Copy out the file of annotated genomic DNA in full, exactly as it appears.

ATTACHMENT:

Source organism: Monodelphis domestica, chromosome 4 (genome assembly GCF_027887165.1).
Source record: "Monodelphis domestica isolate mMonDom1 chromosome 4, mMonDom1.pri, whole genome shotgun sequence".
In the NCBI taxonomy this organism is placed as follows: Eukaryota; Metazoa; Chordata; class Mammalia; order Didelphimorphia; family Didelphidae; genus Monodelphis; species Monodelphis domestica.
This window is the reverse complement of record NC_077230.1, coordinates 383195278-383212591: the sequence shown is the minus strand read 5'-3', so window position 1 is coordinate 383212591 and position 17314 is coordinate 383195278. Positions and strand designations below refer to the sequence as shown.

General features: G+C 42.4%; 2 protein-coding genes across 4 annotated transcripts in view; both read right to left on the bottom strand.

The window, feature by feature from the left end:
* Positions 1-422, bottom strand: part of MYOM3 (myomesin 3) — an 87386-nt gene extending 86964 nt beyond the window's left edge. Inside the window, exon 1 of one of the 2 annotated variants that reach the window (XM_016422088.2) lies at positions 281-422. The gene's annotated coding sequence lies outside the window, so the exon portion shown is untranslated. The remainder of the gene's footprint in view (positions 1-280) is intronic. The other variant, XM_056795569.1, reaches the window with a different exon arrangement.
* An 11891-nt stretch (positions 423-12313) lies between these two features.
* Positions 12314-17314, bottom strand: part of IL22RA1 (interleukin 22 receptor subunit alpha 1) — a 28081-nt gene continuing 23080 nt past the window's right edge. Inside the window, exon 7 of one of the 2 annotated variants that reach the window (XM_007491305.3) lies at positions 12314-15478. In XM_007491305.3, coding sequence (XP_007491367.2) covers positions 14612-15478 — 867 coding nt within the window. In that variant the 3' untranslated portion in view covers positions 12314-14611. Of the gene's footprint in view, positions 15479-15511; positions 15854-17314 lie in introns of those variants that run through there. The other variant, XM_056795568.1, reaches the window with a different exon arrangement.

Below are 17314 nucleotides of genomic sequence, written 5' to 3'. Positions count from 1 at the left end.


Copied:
Source organism: Monodelphis domestica, chromosome 4 (genome assembly GCF_027887165.1).
Source record: "Monodelphis domestica isolate mMonDom1 chromosome 4, mMonDom1.pri, whole genome shotgun sequence".
In the NCBI taxonomy this organism is placed as follows: Eukaryota; Metazoa; Chordata; class Mammalia; order Didelphimorphia; family Didelphidae; genus Monodelphis; species Monodelphis domestica.
This window is the reverse complement of record NC_077230.1, coordinates 383195278-383212591: the sequence shown is the minus strand read 5'-3', so window position 1 is coordinate 383212591 and position 17314 is coordinate 383195278. Positions and strand designations below refer to the sequence as shown.

General features: G+C 42.4%; 2 protein-coding genes across 4 annotated transcripts in view; both read right to left on the bottom strand.

The window, feature by feature from the left end:
* Positions 1-422, bottom strand: part of MYOM3 (myomesin 3) — an 87386-nt gene extending 86964 nt beyond the window's left edge. Inside the window, exon 1 of one of the 2 annotated variants that reach the window (XM_016422088.2) lies at positions 281-422. The gene's annotated coding sequence lies outside the window, so the exon portion shown is untranslated. The remainder of the gene's footprint in view (positions 1-280) is intronic. The other variant, XM_056795569.1, reaches the window with a different exon arrangement.
* An 11891-nt stretch (positions 423-12313) lies between these two features.
* Positions 12314-17314, bottom strand: part of IL22RA1 (interleukin 22 receptor subunit alpha 1) — a 28081-nt gene continuing 23080 nt past the window's right edge. Inside the window, exon 7 of one of the 2 annotated variants that reach the window (XM_007491305.3) lies at positions 12314-15478. In XM_007491305.3, coding sequence (XP_007491367.2) covers positions 14612-15478 — 867 coding nt within the window. In that variant the 3' untranslated portion in view covers positions 12314-14611. Of the gene's footprint in view, positions 15479-15511; positions 15854-17314 lie in introns of those variants that run through there. The other variant, XM_056795568.1, reaches the window with a different exon arrangement.

Below are 17314 nucleotides of genomic sequence, written 5' to 3'. Positions count from 1 at the left end.